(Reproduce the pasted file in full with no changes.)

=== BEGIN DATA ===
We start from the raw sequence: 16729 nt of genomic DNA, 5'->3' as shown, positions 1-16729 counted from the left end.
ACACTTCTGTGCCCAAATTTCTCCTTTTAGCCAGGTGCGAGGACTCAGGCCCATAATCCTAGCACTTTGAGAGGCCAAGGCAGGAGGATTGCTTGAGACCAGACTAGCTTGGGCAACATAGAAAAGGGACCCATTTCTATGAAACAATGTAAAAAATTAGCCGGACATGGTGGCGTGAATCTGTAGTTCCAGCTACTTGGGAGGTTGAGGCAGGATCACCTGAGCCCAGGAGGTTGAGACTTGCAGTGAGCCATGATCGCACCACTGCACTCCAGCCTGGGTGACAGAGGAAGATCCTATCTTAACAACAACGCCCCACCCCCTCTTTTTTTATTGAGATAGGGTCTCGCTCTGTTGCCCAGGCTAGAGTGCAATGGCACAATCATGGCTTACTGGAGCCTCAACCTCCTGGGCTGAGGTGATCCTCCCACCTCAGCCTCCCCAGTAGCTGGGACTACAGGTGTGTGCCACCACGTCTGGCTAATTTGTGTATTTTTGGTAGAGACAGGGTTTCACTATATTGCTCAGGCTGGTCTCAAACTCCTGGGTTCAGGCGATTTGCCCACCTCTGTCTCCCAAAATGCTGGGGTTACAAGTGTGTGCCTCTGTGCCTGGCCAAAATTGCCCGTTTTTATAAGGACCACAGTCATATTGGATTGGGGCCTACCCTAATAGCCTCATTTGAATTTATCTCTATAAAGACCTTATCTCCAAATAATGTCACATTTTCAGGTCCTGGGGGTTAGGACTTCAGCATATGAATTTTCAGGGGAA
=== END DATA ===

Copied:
We start from the raw sequence: 16729 nt of genomic DNA, 5'->3' as shown, positions 1-16729 counted from the left end.
ACACTTCTGTGCCCAAATTTCTCCTTTTAGCCAGGTGCGAGGACTCAGGCCCATAATCCTAGCACTTTGAGAGGCCAAGGCAGGAGGATTGCTTGAGACCAGACTAGCTTGGGCAACATAGAAAAGGGACCCATTTCTATGAAACAATGTAAAAAATTAGCCGGACATGGTGGCGTGAATCTGTAGTTCCAGCTACTTGGGAGGTTGAGGCAGGATCACCTGAGCCCAGGAGGTTGAGACTTGCAGTGAGCCATGATCGCACCACTGCACTCCAGCCTGGGTGACAGAGGAAGATCCTATCTTAACAACAACGCCCCACCCCCTCTTTTTTTATTGAGATAGGGTCTCGCTCTGTTGCCCAGGCTAGAGTGCAATGGCACAATCATGGCTTACTGGAGCCTCAACCTCCTGGGCTGAGGTGATCCTCCCACCTCAGCCTCCCCAGTAGCTGGGACTACAGGTGTGTGCCACCACGTCTGGCTAATTTGTGTATTTTTGGTAGAGACAGGGTTTCACTATATTGCTCAGGCTGGTCTCAAACTCCTGGGTTCAGGCGATTTGCCCACCTCTGTCTCCCAAAATGCTGGGGTTACAAGTGTGTGCCTCTGTGCCTGGCCAAAATTGCCCGTTTTTATAAGGACCACAGTCATATTGGATTGGGGCCTACCCTAATAGCCTCATTTGAATTTATCTCTATAAAGACCTTATCTCCAAATAATGTCACATTTTCAGGTCCTGGGGGTTAGGACTTCAGCATATGAATTTTCAGGGGAA